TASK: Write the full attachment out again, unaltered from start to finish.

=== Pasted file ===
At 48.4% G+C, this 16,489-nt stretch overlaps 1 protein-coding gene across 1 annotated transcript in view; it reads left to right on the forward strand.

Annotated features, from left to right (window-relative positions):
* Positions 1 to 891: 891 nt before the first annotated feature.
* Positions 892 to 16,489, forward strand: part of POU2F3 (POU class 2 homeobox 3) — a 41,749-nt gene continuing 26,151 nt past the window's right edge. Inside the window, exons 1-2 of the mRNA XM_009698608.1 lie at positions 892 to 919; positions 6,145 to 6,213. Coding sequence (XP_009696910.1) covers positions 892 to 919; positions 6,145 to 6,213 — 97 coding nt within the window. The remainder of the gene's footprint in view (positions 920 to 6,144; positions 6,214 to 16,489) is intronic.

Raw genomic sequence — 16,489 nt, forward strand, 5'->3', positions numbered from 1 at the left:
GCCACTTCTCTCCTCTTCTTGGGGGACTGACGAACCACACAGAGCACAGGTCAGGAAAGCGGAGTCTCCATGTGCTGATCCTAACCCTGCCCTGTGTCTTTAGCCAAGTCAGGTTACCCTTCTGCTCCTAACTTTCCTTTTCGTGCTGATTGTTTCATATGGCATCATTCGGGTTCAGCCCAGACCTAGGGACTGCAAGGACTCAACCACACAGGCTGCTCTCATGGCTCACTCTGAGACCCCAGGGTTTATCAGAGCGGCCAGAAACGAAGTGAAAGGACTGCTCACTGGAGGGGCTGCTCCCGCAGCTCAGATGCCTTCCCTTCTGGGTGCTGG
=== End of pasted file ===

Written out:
At 48.4% G+C, this 16,489-nt stretch overlaps 1 protein-coding gene across 1 annotated transcript in view; it reads left to right on the forward strand.

Annotated features, from left to right (window-relative positions):
* Positions 1 to 891: 891 nt before the first annotated feature.
* Positions 892 to 16,489, forward strand: part of POU2F3 (POU class 2 homeobox 3) — a 41,749-nt gene continuing 26,151 nt past the window's right edge. Inside the window, exons 1-2 of the mRNA XM_009698608.1 lie at positions 892 to 919; positions 6,145 to 6,213. Coding sequence (XP_009696910.1) covers positions 892 to 919; positions 6,145 to 6,213 — 97 coding nt within the window. The remainder of the gene's footprint in view (positions 920 to 6,144; positions 6,214 to 16,489) is intronic.

Raw genomic sequence — 16,489 nt, forward strand, 5'->3', positions numbered from 1 at the left:
GCCACTTCTCTCCTCTTCTTGGGGGACTGACGAACCACACAGAGCACAGGTCAGGAAAGCGGAGTCTCCATGTGCTGATCCTAACCCTGCCCTGTGTCTTTAGCCAAGTCAGGTTACCCTTCTGCTCCTAACTTTCCTTTTCGTGCTGATTGTTTCATATGGCATCATTCGGGTTCAGCCCAGACCTAGGGACTGCAAGGACTCAACCACACAGGCTGCTCTCATGGCTCACTCTGAGACCCCAGGGTTTATCAGAGCGGCCAGAAACGAAGTGAAAGGACTGCTCACTGGAGGGGCTGCTCCCGCAGCTCAGATGCCTTCCCTTCTGGGTGCTGG